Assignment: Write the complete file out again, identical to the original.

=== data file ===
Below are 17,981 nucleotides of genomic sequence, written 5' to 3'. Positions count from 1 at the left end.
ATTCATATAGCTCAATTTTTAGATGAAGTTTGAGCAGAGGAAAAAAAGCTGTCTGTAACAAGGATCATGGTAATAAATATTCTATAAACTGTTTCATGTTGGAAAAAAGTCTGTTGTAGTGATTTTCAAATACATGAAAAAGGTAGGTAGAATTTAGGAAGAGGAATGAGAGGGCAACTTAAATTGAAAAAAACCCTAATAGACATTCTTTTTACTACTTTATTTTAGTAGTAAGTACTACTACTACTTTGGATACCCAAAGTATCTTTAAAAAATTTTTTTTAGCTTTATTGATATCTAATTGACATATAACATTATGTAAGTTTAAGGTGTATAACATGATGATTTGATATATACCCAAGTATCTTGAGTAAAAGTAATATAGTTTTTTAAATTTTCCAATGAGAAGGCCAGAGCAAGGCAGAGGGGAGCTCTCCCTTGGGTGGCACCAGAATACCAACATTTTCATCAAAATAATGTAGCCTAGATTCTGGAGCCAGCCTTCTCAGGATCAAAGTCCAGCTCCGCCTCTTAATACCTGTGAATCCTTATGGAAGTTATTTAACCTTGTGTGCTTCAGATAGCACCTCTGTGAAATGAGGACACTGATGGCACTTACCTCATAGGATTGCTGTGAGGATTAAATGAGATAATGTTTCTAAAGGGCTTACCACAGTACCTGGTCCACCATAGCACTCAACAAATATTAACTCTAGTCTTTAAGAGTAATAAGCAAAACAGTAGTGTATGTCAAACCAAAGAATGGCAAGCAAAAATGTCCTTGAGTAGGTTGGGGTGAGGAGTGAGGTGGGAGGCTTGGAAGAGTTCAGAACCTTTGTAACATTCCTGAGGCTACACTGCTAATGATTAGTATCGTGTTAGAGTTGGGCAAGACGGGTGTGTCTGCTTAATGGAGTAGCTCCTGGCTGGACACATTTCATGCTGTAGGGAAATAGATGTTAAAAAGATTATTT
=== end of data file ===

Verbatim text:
Below are 17,981 nucleotides of genomic sequence, written 5' to 3'. Positions count from 1 at the left end.
ATTCATATAGCTCAATTTTTAGATGAAGTTTGAGCAGAGGAAAAAAAGCTGTCTGTAACAAGGATCATGGTAATAAATATTCTATAAACTGTTTCATGTTGGAAAAAAGTCTGTTGTAGTGATTTTCAAATACATGAAAAAGGTAGGTAGAATTTAGGAAGAGGAATGAGAGGGCAACTTAAATTGAAAAAAACCCTAATAGACATTCTTTTTACTACTTTATTTTAGTAGTAAGTACTACTACTACTTTGGATACCCAAAGTATCTTTAAAAAATTTTTTTTAGCTTTATTGATATCTAATTGACATATAACATTATGTAAGTTTAAGGTGTATAACATGATGATTTGATATATACCCAAGTATCTTGAGTAAAAGTAATATAGTTTTTTAAATTTTCCAATGAGAAGGCCAGAGCAAGGCAGAGGGGAGCTCTCCCTTGGGTGGCACCAGAATACCAACATTTTCATCAAAATAATGTAGCCTAGATTCTGGAGCCAGCCTTCTCAGGATCAAAGTCCAGCTCCGCCTCTTAATACCTGTGAATCCTTATGGAAGTTATTTAACCTTGTGTGCTTCAGATAGCACCTCTGTGAAATGAGGACACTGATGGCACTTACCTCATAGGATTGCTGTGAGGATTAAATGAGATAATGTTTCTAAAGGGCTTACCACAGTACCTGGTCCACCATAGCACTCAACAAATATTAACTCTAGTCTTTAAGAGTAATAAGCAAAACAGTAGTGTATGTCAAACCAAAGAATGGCAAGCAAAAATGTCCTTGAGTAGGTTGGGGTGAGGAGTGAGGTGGGAGGCTTGGAAGAGTTCAGAACCTTTGTAACATTCCTGAGGCTACACTGCTAATGATTAGTATCGTGTTAGAGTTGGGCAAGACGGGTGTGTCTGCTTAATGGAGTAGCTCCTGGCTGGACACATTTCATGCTGTAGGGAAATAGATGTTAAAAAGATTATTT